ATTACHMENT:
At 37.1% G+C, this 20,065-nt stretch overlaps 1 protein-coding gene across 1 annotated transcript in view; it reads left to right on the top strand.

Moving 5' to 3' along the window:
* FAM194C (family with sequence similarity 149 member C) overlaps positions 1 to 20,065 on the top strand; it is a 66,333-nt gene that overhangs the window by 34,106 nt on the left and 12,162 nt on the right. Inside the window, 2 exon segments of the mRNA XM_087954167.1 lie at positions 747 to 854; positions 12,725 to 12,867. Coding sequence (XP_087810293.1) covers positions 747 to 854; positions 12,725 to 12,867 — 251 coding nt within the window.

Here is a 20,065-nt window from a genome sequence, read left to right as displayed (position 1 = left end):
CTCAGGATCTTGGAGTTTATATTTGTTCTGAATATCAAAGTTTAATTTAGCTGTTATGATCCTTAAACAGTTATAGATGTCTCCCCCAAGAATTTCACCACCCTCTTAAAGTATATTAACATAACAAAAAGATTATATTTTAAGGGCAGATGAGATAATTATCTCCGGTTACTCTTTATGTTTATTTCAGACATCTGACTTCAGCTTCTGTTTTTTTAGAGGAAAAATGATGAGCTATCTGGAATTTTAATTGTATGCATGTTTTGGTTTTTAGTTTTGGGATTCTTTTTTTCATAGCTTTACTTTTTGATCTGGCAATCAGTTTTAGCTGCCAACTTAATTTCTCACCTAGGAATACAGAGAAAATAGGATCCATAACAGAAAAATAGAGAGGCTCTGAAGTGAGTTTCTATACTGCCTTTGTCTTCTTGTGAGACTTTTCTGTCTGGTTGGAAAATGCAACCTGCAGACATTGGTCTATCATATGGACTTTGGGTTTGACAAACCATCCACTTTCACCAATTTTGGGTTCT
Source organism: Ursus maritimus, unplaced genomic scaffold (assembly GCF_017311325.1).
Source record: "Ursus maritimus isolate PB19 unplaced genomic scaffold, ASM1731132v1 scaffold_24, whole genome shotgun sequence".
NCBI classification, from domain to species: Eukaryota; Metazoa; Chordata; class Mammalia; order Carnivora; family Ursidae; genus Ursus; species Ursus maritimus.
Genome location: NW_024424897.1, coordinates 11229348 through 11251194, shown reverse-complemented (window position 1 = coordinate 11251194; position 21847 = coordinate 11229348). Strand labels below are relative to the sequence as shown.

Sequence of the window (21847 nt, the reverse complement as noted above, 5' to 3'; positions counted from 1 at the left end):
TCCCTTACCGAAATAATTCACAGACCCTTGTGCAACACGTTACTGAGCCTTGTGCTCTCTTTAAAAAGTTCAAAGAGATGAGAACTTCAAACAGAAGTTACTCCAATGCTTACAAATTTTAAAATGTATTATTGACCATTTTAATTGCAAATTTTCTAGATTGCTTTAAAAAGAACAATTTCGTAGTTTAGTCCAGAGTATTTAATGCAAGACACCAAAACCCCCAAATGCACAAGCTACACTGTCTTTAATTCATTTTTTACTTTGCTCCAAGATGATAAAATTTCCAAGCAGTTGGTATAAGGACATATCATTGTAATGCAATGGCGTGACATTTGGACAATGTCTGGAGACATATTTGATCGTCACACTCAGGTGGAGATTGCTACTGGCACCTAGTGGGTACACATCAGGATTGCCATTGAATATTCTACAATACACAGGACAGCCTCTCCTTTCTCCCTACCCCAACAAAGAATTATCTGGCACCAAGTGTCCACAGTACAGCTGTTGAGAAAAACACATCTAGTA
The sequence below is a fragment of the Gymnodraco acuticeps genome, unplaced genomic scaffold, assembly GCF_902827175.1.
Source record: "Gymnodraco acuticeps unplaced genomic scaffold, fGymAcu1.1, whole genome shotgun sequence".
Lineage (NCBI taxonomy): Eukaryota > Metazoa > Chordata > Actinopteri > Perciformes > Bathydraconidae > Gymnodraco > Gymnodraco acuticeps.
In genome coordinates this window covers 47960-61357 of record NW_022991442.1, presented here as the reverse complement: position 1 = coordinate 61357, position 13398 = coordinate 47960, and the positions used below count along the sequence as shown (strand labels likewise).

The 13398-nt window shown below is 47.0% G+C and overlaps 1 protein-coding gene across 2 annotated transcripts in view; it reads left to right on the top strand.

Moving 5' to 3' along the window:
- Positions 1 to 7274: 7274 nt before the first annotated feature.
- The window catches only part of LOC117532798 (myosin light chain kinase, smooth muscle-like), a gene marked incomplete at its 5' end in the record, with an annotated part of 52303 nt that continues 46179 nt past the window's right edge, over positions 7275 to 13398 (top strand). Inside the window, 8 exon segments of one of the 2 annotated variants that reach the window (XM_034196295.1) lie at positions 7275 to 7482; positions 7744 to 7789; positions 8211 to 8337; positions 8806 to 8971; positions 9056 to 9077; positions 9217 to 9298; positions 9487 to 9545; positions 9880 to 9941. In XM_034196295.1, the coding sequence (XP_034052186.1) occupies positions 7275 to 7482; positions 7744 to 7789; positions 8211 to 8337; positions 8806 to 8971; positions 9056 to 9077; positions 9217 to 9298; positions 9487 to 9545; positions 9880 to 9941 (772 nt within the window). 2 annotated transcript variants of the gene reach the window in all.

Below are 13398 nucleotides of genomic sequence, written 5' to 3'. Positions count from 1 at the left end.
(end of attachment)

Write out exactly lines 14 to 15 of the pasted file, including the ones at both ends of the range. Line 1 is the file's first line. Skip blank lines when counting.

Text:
Lineage (NCBI taxonomy): Eukaryota > Metazoa > Chordata > Actinopteri > Perciformes > Bathydraconidae > Gymnodraco > Gymnodraco acuticeps.
In genome coordinates this window covers 47960-61357 of record NW_022991442.1, presented here as the reverse complement: position 1 = coordinate 61357, position 13398 = coordinate 47960, and the positions used below count along the sequence as shown (strand labels likewise).